NASA scientists hailed the Mars rover Curiosity's flawless descent and landing as a “miracle of engineering” on Monday as they scanned early images of an ancient crater that may hold clues about whether life took hold on Earth's planetary cousin.
The one-ton, six-wheeled laboratory nailed an intricate and risky touchdown late on Sunday, much to the relief and joy of scientists and engineers eager to conduct NASA's first astrobiology mission since the 1970s Viking probes.
Encased in a capsule-like protective shell, the nuclear-powered rover capped an eight-month voyage as it streaked into the thin Martian atmosphere at 13,200 miles per hour (21,243 kilometers per hour), 17 times the speed of sound.
Plunging through the top of the atmosphere at an angle producing aerodynamic lift, the capsule's “guided entry” system used jet thrusters to steer the craft as it fell, making small course corrections and burning off most of its downward speed.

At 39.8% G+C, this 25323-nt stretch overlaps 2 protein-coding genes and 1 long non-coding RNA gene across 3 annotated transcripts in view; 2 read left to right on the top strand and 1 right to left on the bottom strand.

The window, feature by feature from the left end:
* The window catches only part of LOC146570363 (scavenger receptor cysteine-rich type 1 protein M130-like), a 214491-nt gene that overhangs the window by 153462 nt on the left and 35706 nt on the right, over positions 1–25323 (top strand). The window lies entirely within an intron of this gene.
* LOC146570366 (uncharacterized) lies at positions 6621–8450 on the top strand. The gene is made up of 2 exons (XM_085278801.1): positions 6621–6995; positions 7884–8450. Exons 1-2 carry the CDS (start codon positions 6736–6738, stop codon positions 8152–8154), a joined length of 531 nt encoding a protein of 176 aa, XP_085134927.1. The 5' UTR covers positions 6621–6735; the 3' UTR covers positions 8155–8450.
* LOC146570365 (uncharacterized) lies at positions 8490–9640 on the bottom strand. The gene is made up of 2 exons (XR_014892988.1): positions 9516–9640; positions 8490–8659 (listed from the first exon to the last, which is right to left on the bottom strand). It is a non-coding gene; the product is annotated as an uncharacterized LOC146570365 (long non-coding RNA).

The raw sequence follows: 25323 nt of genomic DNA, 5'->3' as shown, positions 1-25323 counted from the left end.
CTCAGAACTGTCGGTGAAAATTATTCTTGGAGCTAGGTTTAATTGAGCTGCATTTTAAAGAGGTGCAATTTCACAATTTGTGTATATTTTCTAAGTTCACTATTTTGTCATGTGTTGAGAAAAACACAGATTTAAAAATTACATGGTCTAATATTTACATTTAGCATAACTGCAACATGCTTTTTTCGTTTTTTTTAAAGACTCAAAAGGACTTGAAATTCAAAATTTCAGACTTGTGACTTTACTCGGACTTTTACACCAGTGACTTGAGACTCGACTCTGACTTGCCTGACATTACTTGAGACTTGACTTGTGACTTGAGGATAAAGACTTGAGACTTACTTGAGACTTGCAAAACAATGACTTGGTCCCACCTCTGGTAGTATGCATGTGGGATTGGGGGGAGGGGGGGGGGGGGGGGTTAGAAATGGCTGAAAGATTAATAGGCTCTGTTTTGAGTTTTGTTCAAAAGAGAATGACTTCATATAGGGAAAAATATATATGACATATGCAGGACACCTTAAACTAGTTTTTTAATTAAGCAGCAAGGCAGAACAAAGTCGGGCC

Closer to the ground, the vessel was slowed further by a giant, supersonic parachute before a jet backpack and flying “sky crane” took over to deliver Curiosity the last mile to the surface.
The rover, about the size of a small sports car, came to rest as planned at the bottom of a vast impact bowl called Gale Crater, and near a towering mound of layered rock called Mount Sharp, which rises from the floor of the basin.
A trio of orbiting satellites monitored what NASA had billed as the “seven minutes of terror,” but the anxiety proved to be unfounded.
After its first day on Mars, NASA's rover Monday sent back to Earth stunning images of its crater landing site and the mountain it aims to climb in the hunt for signs of life.